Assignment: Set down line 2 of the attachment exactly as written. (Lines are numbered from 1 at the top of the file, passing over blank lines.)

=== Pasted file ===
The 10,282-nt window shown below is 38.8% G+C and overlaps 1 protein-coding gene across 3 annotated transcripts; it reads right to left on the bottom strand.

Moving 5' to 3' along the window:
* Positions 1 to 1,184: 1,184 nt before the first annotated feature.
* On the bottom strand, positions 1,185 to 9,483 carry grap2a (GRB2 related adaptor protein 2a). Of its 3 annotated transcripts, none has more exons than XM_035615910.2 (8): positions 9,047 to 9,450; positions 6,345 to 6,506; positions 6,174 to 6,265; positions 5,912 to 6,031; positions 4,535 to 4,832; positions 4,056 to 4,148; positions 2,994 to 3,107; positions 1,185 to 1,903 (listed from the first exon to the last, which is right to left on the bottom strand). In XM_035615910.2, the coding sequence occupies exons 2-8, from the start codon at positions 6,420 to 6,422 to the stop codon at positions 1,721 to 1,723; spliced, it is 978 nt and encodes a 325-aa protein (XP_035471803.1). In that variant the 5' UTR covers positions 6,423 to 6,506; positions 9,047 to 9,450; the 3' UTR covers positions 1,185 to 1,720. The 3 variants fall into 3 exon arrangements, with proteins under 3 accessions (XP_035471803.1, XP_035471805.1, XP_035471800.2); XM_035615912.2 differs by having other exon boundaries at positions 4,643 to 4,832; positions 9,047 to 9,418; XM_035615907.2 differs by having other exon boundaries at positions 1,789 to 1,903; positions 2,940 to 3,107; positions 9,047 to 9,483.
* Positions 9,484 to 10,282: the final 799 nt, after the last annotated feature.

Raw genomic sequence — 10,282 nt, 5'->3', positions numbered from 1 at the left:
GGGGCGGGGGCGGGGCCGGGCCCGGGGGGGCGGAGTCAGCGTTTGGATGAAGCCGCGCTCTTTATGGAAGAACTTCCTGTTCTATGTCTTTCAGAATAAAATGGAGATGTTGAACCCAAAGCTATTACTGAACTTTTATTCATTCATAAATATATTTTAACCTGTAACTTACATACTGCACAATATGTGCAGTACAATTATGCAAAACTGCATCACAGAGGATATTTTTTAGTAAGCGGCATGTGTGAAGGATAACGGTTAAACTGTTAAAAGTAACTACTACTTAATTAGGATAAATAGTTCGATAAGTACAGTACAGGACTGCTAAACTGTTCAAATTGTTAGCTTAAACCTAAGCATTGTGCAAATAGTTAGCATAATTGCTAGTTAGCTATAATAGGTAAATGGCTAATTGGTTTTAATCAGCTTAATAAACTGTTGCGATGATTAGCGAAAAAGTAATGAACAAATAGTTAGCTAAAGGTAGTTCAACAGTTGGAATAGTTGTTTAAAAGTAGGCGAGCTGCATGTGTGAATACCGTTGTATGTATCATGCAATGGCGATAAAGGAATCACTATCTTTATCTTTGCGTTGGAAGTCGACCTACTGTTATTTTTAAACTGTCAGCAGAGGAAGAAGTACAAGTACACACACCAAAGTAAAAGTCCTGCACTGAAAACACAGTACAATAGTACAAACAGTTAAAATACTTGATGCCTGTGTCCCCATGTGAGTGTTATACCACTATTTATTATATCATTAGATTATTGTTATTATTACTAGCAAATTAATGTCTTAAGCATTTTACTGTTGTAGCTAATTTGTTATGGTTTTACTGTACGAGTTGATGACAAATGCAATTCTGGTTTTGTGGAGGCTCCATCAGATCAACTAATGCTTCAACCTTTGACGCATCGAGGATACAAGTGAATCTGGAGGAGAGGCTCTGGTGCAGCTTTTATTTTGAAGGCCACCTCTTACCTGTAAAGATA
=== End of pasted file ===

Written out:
Moving 5' to 3' along the window: